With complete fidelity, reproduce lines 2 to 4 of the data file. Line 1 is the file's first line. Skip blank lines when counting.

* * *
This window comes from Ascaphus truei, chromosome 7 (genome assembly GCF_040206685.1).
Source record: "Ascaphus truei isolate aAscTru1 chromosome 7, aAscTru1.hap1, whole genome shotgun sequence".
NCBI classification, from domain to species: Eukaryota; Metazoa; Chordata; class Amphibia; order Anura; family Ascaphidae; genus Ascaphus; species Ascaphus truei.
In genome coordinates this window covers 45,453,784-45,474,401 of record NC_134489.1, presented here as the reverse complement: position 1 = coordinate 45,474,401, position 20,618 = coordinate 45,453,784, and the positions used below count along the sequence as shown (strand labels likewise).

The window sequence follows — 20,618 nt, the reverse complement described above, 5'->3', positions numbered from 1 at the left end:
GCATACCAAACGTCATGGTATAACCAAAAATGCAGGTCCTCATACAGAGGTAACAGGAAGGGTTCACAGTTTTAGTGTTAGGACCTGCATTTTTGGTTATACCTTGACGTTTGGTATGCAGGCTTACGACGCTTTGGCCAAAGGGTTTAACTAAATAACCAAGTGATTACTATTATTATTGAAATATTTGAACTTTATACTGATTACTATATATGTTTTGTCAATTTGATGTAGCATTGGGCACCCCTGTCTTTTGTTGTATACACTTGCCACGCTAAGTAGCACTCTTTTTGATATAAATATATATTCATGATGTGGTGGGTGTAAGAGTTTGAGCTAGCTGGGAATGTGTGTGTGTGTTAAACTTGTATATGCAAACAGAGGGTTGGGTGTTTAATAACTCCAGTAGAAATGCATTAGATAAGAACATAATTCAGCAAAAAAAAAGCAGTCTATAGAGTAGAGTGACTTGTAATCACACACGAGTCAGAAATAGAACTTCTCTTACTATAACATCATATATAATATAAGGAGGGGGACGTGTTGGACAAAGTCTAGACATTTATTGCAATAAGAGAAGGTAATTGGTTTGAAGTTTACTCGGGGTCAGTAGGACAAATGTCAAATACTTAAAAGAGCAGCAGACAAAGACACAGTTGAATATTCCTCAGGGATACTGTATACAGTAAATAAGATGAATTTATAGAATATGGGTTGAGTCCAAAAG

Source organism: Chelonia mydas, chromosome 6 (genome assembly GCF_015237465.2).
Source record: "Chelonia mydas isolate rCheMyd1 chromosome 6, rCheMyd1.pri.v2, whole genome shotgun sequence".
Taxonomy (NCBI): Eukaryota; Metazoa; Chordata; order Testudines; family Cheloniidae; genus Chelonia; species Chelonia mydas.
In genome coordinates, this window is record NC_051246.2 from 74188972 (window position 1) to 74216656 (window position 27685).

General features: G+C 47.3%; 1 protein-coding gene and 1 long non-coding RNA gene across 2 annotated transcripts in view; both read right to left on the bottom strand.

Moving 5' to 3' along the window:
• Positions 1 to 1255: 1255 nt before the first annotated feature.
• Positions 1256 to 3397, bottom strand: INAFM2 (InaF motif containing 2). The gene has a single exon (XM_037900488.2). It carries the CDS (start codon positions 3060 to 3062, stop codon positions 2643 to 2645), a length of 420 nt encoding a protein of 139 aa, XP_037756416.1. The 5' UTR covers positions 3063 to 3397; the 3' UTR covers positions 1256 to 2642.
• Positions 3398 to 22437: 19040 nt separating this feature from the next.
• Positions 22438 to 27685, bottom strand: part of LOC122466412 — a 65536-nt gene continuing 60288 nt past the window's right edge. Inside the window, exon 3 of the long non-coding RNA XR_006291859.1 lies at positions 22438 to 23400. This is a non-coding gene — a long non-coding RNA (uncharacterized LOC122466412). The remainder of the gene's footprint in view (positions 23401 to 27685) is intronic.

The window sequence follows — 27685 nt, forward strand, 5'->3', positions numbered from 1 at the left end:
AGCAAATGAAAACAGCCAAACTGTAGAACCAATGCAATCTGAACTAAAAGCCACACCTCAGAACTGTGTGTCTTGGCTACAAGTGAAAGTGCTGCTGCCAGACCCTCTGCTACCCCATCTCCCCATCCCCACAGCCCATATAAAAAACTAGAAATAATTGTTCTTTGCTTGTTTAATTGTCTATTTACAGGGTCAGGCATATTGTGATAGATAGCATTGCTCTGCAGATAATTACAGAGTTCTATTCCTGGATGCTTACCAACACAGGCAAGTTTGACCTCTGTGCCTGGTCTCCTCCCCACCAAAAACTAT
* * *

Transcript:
Source record: "Ascaphus truei isolate aAscTru1 chromosome 7, aAscTru1.hap1, whole genome shotgun sequence".
NCBI classification, from domain to species: Eukaryota; Metazoa; Chordata; class Amphibia; order Anura; family Ascaphidae; genus Ascaphus; species Ascaphus truei.
In genome coordinates this window covers 45,453,784-45,474,401 of record NC_134489.1, presented here as the reverse complement: position 1 = coordinate 45,474,401, position 20,618 = coordinate 45,453,784, and the positions used below count along the sequence as shown (strand labels likewise).